Web browsers Client-side scripting Web browsers are applications for displaying web pages.
A scripting language is usually interpreted from source code or bytecode. By contrast, the software environment the scripts are written for is typically written in a compiled language and distributed in machine code form; the user may not have access to its source code, let alone be able to modify it.
The first interactive shells were developed in the 1960s to enable remote operation of the first time-sharing systems, and these used shell scripts, which controlled running computer programs within a computer program, the shell.
General-purpose dynamic languages See also: Dynamic programming language Some languages, such as Perl, began as scripting languages but were developed into programming languages suitable for broader purposes.
(In this sense, one might think of shells as being descendants of IBM's JCL, or Job Control Language, which was used for exactly this purpose.) Many of these languages' interpreters double as command-line interpreters such as the Unix shell or the MS-DOS COMMAND.COM.
Embedding of such general purpose scripting languages instead of developing a new language for each application also had obvious benefits, relieving the application developer of the need to code a language translator from scratch and allowing the user to apply skills learned elsewhere. GUI scripting With the advent of graphical user interfaces, a specialized kind of scripting language emerged for controlling a computer. These languages could in principle be used to control any GUI application; but, in practice their use is limited because their use needs support from the application and from the operating system.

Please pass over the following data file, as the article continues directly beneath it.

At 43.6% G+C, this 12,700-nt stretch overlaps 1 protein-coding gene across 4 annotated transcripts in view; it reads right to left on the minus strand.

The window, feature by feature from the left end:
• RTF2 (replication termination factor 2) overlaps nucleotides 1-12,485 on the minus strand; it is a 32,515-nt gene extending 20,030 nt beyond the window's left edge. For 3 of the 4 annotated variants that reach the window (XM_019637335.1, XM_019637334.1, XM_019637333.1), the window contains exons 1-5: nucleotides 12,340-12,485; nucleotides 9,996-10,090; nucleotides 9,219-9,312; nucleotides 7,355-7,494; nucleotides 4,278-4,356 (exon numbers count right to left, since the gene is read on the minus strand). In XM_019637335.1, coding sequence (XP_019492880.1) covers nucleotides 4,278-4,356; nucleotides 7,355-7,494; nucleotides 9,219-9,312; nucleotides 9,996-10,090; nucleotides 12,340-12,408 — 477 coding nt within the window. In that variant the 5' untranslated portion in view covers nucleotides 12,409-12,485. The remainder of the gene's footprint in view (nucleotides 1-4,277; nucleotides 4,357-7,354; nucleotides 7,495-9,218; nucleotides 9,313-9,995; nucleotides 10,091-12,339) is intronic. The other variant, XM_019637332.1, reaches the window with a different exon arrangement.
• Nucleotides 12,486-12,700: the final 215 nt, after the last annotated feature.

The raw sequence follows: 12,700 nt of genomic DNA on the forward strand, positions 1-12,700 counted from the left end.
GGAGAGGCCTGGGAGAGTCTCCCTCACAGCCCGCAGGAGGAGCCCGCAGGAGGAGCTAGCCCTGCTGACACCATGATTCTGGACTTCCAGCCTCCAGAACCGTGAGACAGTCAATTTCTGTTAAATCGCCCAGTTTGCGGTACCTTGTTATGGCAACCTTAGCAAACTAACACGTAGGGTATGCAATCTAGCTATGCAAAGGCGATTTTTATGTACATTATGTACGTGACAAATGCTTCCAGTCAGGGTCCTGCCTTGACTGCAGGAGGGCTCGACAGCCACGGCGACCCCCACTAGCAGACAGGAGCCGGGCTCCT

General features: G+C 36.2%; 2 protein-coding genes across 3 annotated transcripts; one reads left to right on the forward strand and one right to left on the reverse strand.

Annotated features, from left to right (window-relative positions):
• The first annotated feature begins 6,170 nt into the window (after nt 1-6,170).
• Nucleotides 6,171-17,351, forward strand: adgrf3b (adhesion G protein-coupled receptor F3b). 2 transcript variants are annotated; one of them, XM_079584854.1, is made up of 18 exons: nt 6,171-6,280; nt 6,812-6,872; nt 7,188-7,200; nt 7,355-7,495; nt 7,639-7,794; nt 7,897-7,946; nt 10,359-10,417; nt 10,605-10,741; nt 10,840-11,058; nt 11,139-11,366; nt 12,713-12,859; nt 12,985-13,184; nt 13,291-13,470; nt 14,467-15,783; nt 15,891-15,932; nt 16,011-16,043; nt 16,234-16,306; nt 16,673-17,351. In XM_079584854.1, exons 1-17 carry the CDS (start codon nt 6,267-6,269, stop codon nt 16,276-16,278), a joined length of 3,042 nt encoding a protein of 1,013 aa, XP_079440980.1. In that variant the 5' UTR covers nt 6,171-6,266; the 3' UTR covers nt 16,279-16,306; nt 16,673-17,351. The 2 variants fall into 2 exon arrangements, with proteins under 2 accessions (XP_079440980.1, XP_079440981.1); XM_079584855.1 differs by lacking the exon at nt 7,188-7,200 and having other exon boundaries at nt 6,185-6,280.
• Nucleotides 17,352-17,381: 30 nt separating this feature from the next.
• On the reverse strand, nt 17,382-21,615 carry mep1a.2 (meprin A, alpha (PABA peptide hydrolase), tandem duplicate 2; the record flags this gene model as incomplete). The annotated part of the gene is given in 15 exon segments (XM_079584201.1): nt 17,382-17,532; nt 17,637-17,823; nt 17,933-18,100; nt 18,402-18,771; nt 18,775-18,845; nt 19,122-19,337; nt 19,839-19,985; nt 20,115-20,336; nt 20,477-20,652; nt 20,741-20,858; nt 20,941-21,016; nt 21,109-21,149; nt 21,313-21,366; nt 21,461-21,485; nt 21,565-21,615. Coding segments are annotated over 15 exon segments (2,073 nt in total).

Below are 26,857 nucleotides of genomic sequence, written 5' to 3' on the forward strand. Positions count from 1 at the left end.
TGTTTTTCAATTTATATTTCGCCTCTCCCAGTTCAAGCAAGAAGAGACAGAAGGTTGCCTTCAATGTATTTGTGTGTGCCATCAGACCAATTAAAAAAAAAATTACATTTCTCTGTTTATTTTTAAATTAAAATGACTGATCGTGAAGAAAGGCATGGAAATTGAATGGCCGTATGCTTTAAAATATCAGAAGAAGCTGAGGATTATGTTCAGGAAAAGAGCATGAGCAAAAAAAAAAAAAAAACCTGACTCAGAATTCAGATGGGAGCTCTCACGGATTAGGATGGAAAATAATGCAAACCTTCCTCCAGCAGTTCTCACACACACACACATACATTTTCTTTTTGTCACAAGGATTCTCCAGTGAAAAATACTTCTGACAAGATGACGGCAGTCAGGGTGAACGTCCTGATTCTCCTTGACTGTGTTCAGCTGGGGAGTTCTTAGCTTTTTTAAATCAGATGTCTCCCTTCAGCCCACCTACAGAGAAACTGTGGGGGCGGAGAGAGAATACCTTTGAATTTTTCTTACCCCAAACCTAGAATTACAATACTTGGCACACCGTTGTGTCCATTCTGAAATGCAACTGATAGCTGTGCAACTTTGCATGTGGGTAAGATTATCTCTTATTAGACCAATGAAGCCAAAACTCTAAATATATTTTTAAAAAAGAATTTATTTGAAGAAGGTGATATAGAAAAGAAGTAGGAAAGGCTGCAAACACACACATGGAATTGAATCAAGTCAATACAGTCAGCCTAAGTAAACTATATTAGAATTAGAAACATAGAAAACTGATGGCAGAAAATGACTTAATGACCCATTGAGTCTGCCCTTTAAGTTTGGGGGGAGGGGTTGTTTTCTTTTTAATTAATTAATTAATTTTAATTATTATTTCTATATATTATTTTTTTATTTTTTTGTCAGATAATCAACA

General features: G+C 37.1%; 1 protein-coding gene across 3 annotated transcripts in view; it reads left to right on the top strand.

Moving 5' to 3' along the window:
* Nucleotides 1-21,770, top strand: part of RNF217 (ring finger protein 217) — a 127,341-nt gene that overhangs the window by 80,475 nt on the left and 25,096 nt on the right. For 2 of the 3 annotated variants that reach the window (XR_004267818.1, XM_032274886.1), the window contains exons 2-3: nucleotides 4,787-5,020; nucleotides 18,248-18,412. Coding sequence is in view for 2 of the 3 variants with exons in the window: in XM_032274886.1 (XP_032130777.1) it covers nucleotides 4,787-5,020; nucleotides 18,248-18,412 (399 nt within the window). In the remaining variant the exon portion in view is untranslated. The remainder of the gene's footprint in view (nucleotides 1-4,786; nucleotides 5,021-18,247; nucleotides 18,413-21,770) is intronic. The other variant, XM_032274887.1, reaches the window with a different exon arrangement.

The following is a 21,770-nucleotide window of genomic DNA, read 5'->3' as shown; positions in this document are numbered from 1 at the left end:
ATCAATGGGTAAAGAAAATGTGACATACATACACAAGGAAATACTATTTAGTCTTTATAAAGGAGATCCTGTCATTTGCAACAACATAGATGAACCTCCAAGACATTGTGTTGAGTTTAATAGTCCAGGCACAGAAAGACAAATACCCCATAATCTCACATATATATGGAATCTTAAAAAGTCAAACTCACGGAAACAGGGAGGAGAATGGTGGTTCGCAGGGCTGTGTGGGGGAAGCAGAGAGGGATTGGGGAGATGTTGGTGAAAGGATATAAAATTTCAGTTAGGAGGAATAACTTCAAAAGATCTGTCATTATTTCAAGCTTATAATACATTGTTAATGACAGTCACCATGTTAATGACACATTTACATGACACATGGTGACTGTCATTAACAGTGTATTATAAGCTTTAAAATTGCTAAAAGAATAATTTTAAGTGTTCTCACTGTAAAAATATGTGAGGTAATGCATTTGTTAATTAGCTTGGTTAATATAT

Client-side scripts are sent by the server "as-is" and are run by the client's computer. Other applications embedding ECMAScript implementations include the Adobe products Adobe Flash (ActionScript) and Adobe Acrobat (for scripting PDF files).
]Text processing languages The processing of text-based records is one of the oldest uses of scripting languages. Emacs Lisp, while a fully formed and capable dialect of Lisp, contains many special features that make it most useful for extending the editing functions of Emacs.
Scripts can be run by web browsers to change the appearance or behaviour of a web page, for example, to change the content to be specific to the current user.Early mainframe computers (in the 1950s) were non-interactive, instead using batch processing.
Multics calls these active functions. Louis Pouzin wrote an early processor for command scripts called RUNCOM for CTSS around 1964.
|Client Scripting||Server Scripting|
Client side scripting can access files and settings that are local at the user computer.
Client side scripting consumes cycles from user's computer not web server one, while server side scripting consumes cycles form web server one
Server side scripting, (ex. ASP.Net, ASP, JSP, PHP, Ruby, or others), is executed by the server (Web Server), and the page that is sent to the browser is produced by the serve-side scripting.
So when a server sends out a page, it executes server-side scripts, but does not execute client-side scripts. Once the browser receives the page, it executes the client-side scripts.
Server side scripting can connect to databases that reside on the web server or another server reachable from web server. Client side scripting cannot do that.
Server side scripting can access the file system that reside at the web server, client side cannot.
Server side scripting can access settings belong to Web server while client side cannot.